Golang Parse JSON with Simple Examples

In this post, we'll look at how to parse a JSON string for structured and unstructured data. We also handle the situation where the json string contains a backlash. In the previous post, I demonstrated how to parse a json file in Golang using the json package and Unmarshal() function. In golang, we also use this package to convert a json string to a struct. To better understand how it works, consider the following examples.

json package: Package json implements encoding and decoding of JSON as defined in RFC 7159. The mapping between JSON and Go values is described in the documentation for the Marshal and Unmarshal functions.

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func Unmarshal(data []byte, v any) error: Unmarshal parses the JSON-encoded data and stores the result in the value pointed to by v. If v is nil or not a pointer, Unmarshal returns an InvalidUnmarshalError.

 

Example 1: Golang parse JSON to nested struct

Here is an example of parsing a json string to a nested struct data in Golang using the Unmarshal() function:

package main

import (
	"encoding/json"
	"fmt"
)

// declaring a struct
type Squad struct {
	SquadName string `json:"squadName"`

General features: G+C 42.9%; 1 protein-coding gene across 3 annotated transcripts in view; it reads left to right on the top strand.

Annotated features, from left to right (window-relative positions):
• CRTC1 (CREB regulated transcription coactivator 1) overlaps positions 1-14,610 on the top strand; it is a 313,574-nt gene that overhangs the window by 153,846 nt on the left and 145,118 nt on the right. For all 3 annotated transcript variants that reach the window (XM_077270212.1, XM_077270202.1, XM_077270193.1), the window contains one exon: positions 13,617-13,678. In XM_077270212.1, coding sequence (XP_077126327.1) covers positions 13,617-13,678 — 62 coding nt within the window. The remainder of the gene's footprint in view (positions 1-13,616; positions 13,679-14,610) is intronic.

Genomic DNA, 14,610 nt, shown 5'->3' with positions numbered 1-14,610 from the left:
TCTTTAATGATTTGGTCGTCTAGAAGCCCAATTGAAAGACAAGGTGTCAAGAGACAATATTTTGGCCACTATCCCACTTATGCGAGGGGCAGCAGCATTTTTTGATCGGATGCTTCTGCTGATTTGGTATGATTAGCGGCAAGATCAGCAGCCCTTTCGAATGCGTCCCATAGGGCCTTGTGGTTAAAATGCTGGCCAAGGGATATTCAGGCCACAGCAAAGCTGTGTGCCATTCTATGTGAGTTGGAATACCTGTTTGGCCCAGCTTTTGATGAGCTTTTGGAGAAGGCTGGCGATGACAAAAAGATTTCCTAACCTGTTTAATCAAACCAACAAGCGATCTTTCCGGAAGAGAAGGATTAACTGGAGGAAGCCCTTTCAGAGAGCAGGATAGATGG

Formed    int    `json:"formed"`
	Leader    string `json:"leader"`
	Status    bool   `json:"active"`
	Members   []struct {
		Name           string `json:"name"`
		Age            int    `json:"age"`
		SecretIdentity string `json:"secretIdentity"`
	} `json:"members"`
}

// main function
func main() {

	// defining a struct instance
	var squad Squad

	// string json
	jsonString := `{
		"squadName": "Go Linux Cloud",
		"formed": 2022,
		"leader": "",
		"active": true,
		"members": [
		  {
			"name": "Anna",
			"age": 30,
			"secretIdentity": "Duke"
		  },
		  {
			"name": "Harry Potter",
			"age": 32,
			"secretIdentity": "Jane"
		  }]}`

	// decoding squad struct from json string
	err := json.Unmarshal([]byte(jsonString), &squad)

	if err != nil {
		// print out if error is not nil
		fmt.Println(err)
	}

	// printing details of struct
	fmt.Println("Struct is:", squad)
	fmt.Println("Squad's name is:", squad.SquadName)
	fmt.Println("Squad's leader is:", squad.Leader)
	fmt.Println("1st member is:", squad.Members[0].Name)
}

Output:

Squad's name is: Go Linux Cloud
Squad's leader is:
1st member is: Anna

 

Example 2: Golang parse JSON to map

In some cases, we do not know the structure of your JSON properties beforehand, so we cannot define structs to unmarshal our data. To deal with these cases we have to create a map of strings to empty interfaces. Let's take a look at the below example:

package main

import (
	"encoding/json"
	"fmt"
)

// main function
func main() {

	// defining a map
	var result map[string]interface{}

	// string json
	jsonString := `{
		"results": [
		  {
			"nameChunk1": [
			  {
				"name1": "Anna",
				"name2": "Bob"
			  }
			],
			"nameChunk2": [
			  {
				"name1": "Clay",
				"name2": "Dean"
			  }
			]
		  }
		],
		"author": "Go Linux Cloud"